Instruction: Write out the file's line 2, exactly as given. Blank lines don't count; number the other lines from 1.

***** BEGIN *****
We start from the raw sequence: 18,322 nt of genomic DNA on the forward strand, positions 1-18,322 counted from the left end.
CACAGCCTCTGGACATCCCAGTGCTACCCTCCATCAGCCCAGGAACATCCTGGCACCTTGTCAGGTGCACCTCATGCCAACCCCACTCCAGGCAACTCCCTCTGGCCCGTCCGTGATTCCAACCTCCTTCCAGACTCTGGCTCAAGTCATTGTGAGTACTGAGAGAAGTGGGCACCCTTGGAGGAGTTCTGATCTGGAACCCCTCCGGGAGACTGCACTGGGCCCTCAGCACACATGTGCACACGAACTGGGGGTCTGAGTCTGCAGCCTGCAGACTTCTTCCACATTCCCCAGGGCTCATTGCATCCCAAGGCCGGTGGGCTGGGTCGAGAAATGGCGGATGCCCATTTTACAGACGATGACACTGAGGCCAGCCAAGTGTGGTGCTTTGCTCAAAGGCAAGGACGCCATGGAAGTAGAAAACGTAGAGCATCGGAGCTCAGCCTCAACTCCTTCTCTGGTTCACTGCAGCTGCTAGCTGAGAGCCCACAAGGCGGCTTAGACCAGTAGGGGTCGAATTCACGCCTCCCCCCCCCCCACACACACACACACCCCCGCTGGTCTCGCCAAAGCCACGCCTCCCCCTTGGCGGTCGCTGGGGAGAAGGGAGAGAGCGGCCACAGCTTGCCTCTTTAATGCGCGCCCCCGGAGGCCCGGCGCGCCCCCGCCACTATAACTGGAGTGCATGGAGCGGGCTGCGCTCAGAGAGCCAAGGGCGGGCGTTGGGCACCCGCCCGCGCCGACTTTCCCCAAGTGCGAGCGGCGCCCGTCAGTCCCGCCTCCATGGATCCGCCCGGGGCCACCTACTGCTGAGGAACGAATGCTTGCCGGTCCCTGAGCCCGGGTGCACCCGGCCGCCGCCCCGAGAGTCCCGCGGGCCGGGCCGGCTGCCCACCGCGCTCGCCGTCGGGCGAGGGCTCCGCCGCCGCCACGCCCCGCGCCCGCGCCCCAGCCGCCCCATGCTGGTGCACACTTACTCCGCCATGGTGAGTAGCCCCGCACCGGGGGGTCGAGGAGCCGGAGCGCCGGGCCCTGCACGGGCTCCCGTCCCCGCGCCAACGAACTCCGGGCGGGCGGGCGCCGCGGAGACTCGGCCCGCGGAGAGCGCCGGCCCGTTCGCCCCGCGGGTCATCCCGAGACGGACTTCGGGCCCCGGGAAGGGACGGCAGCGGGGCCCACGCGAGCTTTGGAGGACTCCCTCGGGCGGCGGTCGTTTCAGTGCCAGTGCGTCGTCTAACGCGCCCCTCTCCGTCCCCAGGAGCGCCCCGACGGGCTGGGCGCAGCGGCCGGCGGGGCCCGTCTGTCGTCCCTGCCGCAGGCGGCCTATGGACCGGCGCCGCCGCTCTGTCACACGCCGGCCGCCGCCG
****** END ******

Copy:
CACAGCCTCTGGACATCCCAGTGCTACCCTCCATCAGCCCAGGAACATCCTGGCACCTTGTCAGGTGCACCTCATGCCAACCCCACTCCAGGCAACTCCCTCTGGCCCGTCCGTGATTCCAACCTCCTTCCAGACTCTGGCTCAAGTCATTGTGAGTACTGAGAGAAGTGGGCACCCTTGGAGGAGTTCTGATCTGGAACCCCTCCGGGAGACTGCACTGGGCCCTCAGCACACATGTGCACACGAACTGGGGGTCTGAGTCTGCAGCCTGCAGACTTCTTCCACATTCCCCAGGGCTCATTGCATCCCAAGGCCGGTGGGCTGGGTCGAGAAATGGCGGATGCCCATTTTACAGACGATGACACTGAGGCCAGCCAAGTGTGGTGCTTTGCTCAAAGGCAAGGACGCCATGGAAGTAGAAAACGTAGAGCATCGGAGCTCAGCCTCAACTCCTTCTCTGGTTCACTGCAGCTGCTAGCTGAGAGCCCACAAGGCGGCTTAGACCAGTAGGGGTCGAATTCACGCCTCCCCCCCCCCCACACACACACACACCCCCGCTGGTCTCGCCAAAGCCACGCCTCCCCCTTGGCGGTCGCTGGGGAGAAGGGAGAGAGCGGCCACAGCTTGCCTCTTTAATGCGCGCCCCCGGAGGCCCGGCGCGCCCCCGCCACTATAACTGGAGTGCATGGAGCGGGCTGCGCTCAGAGAGCCAAGGGCGGGCGTTGGGCACCCGCCCGCGCCGACTTTCCCCAAGTGCGAGCGGCGCCCGTCAGTCCCGCCTCCATGGATCCGCCCGGGGCCACCTACTGCTGAGGAACGAATGCTTGCCGGTCCCTGAGCCCGGGTGCACCCGGCCGCCGCCCCGAGAGTCCCGCGGGCCGGGCCGGCTGCCCACCGCGCTCGCCGTCGGGCGAGGGCTCCGCCGCCGCCACGCCCCGCGCCCGCGCCCCAGCCGCCCCATGCTGGTGCACACTTACTCCGCCATGGTGAGTAGCCCCGCACCGGGGGGTCGAGGAGCCGGAGCGCCGGGCCCTGCACGGGCTCCCGTCCCCGCGCCAACGAACTCCGGGCGGGCGGGCGCCGCGGAGACTCGGCCCGCGGAGAGCGCCGGCCCGTTCGCCCCGCGGGTCATCCCGAGACGGACTTCGGGCCCCGGGAAGGGACGGCAGCGGGGCCCACGCGAGCTTTGGAGGACTCCCTCGGGCGGCGGTCGTTTCAGTGCCAGTGCGTCGTCTAACGCGCCCCTCTCCGTCCCCAGGAGCGCCCCGACGGGCTGGGCGCAGCGGCCGGCGGGGCCCGTCTGTCGTCCCTGCCGCAGGCGGCCTATGGACCGGCGCCGCCGCTCTGTCACACGCCGGCCGCCGCCG